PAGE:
Martin comes from a difficult inner-city Miami school district, where he was a high school teacher who had more students than desks and more desks than books. He says he raised his voice at times there as well – "I was intense," he says – and he once got booed off the court when his vaunted Miami High team lost a game because he benched three stars for skipping class. (One of the players was Udonis Haslem.) He took a college assistant's job at Northeastern despite never having set foot in Boston, and he went to work for Huggins at Kansas State despite only having been in Kansas once before.
That job was far more precarious than the one he has now, as archrival Kansas is a super-power. Still, Martin led the Wildcats to their first NCAA tournament berth in 12 years. In 2010, he won Big 12 Coach of the Year honors and took his team to the Elite Eight. In each of his five seasons, K-State won at least 21 games. K-State made four NCAA appearances in his tenure – one fewer than South Carolina has made since 1974.
Not bad for a guy who never had been a college head coach before.
So why would he fear going "back to nothing" when he did so well with "nothing" the first time? Maybe he likes "nothing."
Part of his image problem, if you can call it that, is that he ignores his image problem. Many coaches wouldn't want to be seen browbeating a player on national TV. Martin doesn't care.
"Here's the problem with society," he announces, raising his voice slightly for the first time in the interview. "We worry about what people who don't know us think instead of the people who do know us. I don't care about the people who don't know me. What drives me is the people who believe in me."
So when he's seen on "SportsCenter" ripping into a player, well, "that's six seconds ESPN uses to create an opinion," Martin says. "That helps them. We're all supposed to act the same way, teach the same way. I'm not about that. Did we impact people in a positive way? That's the only thing that matters. Opinions are irrelevant."
Of course, opinions aren't always irrelevant. For one, recruiting depends on opinions, and the first impression Martin makes these days is often via that six-second ESPN clip that shows him looking like a pro wrestler with a year-old grudge. But for those who bother to get to know him, there's an important meaning behind the madness.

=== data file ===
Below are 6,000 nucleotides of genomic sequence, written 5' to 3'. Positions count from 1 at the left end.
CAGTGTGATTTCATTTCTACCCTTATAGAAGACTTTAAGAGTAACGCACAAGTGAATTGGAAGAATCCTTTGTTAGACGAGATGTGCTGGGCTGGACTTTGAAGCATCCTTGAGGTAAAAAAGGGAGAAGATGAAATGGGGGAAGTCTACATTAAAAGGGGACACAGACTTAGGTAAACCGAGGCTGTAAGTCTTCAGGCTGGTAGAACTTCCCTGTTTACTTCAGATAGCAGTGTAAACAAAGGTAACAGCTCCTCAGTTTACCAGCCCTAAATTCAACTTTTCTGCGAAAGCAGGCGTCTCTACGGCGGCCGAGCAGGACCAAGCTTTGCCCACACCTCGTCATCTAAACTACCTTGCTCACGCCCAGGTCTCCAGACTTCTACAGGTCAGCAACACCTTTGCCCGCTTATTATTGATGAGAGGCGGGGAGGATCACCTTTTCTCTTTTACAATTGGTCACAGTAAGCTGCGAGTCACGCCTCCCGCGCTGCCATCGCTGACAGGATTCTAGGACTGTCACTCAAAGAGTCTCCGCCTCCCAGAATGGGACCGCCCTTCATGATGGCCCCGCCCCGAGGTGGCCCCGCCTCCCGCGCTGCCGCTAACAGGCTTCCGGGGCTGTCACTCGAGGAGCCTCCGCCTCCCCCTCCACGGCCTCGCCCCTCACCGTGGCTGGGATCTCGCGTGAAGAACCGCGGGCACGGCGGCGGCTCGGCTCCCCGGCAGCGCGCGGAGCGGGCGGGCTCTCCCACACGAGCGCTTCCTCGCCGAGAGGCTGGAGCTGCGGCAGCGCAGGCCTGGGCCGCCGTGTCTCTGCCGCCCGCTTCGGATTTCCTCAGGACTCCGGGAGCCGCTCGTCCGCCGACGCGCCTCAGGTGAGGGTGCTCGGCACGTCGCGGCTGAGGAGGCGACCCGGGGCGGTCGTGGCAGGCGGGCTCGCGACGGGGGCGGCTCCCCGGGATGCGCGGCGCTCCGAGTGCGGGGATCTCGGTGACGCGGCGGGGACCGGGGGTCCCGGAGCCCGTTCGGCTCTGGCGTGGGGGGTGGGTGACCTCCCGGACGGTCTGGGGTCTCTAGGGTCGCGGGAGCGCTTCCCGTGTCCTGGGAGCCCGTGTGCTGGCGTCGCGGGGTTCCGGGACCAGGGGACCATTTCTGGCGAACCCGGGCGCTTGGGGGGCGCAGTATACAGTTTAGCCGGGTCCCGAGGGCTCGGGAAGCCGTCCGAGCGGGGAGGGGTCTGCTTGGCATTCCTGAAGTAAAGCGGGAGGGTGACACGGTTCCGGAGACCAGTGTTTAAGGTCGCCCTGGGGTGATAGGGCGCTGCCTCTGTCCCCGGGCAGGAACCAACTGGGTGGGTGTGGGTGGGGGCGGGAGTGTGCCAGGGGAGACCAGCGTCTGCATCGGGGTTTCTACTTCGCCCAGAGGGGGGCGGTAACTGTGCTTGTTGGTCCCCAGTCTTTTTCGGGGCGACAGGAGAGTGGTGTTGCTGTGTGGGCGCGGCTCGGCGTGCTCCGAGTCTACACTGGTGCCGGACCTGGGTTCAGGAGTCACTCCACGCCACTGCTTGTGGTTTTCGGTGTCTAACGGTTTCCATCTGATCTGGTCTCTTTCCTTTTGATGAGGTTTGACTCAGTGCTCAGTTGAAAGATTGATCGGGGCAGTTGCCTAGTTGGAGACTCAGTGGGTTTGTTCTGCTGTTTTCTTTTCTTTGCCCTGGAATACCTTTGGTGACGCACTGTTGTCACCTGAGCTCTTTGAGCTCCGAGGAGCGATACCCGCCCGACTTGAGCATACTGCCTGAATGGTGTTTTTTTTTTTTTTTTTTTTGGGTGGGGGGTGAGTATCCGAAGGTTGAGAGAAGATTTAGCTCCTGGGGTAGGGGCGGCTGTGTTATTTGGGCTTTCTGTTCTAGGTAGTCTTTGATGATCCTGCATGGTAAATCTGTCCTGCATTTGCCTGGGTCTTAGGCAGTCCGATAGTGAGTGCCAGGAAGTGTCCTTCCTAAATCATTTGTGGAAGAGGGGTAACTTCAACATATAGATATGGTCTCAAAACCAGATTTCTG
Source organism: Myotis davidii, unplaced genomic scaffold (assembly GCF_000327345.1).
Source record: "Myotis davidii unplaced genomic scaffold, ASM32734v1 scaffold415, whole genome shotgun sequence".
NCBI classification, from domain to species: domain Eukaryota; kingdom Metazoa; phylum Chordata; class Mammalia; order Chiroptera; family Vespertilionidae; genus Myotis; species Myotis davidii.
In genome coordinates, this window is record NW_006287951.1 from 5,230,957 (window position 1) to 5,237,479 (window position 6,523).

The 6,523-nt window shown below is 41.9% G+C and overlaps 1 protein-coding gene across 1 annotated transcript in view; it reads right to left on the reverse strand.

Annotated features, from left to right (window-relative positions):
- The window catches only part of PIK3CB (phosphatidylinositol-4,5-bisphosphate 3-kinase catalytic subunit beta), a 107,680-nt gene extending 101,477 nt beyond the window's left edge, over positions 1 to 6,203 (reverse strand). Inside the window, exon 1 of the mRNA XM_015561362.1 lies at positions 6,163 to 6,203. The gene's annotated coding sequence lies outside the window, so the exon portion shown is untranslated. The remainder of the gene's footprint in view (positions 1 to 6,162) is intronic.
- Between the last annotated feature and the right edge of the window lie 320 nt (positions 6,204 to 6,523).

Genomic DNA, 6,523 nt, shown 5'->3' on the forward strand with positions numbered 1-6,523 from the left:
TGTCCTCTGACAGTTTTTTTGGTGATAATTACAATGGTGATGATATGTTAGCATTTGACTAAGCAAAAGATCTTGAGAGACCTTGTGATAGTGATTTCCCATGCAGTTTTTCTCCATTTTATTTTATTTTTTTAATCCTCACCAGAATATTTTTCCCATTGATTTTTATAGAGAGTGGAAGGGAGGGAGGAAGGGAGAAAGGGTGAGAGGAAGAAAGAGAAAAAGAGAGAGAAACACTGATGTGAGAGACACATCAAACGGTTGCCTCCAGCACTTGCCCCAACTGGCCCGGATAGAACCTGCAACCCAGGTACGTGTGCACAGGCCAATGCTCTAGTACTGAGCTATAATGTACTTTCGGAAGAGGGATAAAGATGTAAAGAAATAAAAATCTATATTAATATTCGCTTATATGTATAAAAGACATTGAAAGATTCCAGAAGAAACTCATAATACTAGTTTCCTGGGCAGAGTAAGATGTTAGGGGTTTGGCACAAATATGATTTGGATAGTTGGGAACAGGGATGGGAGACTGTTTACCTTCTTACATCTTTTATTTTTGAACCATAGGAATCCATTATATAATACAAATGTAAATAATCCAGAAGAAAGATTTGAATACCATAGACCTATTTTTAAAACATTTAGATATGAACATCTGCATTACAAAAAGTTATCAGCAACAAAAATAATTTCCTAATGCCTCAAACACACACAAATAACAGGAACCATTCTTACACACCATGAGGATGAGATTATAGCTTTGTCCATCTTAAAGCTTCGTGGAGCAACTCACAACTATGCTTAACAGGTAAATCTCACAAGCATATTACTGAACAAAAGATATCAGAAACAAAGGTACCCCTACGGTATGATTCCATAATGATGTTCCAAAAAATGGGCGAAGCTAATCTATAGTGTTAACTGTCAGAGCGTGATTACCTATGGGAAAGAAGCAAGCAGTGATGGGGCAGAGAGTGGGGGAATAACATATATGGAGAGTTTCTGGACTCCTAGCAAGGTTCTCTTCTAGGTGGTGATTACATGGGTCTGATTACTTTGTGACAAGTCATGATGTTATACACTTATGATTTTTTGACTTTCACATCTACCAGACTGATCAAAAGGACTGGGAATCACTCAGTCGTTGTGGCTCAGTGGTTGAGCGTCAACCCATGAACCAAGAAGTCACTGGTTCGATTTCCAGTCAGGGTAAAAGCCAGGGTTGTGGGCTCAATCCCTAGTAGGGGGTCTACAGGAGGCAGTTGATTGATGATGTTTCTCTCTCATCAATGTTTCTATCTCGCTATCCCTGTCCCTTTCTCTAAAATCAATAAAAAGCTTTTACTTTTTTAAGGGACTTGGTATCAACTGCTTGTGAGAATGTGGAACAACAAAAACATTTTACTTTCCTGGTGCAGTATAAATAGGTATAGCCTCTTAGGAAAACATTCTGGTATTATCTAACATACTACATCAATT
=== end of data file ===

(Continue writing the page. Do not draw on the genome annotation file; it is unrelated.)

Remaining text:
Martin's parents were divorced not once but twice, first when he was 9 and then again when he was 11. His mother basically raised him, and he hasn't spoken with his father since 1985. He says he is a successful adult only because he was watched and chided by everyone from the bus driver to the ice cream guy.
There wasn't much room for error, and there wasn't much of a safety net. So you can see how, in adulthood, Martin isn't one for passivity.
"Anyone who thinks I spend my life screaming," he says, "to them I say, 'The more you love, the tougher you'll be.' "
Most big-time college basketball coaches have spent years on TV. Their answers are as smooth as their hairstyles. Martin, whatever his flaws, is not like that. He's most eager to talk about his time in a high school classroom, where the only people paying attention were the students and their parents. (And, sadly, sometimes not even the parents.) He believes "we live in a phony society," based too much on perception and too little on results. The most animated he gets in a one-hour interview is when he's talking not about basketball but about school shootings. He thinks "there's no respect in school buildings," and he has a point: Maybe we should be less afraid of the screaming teachers and more afraid of what has happened without them around.
"I believe in pressure," Martin says. "Putting pressure on people. I didn't give kids a 'C' to be nice. I gave them the grades they deserved. They had to learn how to handle pressure. Otherwise, how do you handle pressure from people who want to knock your head off?"
So if Martin's expression is fierce, well, it's because time is short, resources are low and stakes are high. That's when he's needed most, and that's when he thrives.
Has he made mistakes? Oh, yeah. He says there are some players he has yelled at who went into shells afterward, and he never raised his voice with them again. But Martin is not going to stop yelling because fans or pundits might have an issue with it. And he's not going to avoid talk of high expectations at "nothing" programs. Martin will not talk about a four-year plan because he wants his current seniors to feel like the time is now. With Martin, maybe it is.
Because when you've been in a broken home, then an urban classroom, then in a hospital bed fearing death for two weeks, you don't really care about other people's timetables, misperceptions or opinions of the look on your face.
You only care about what works.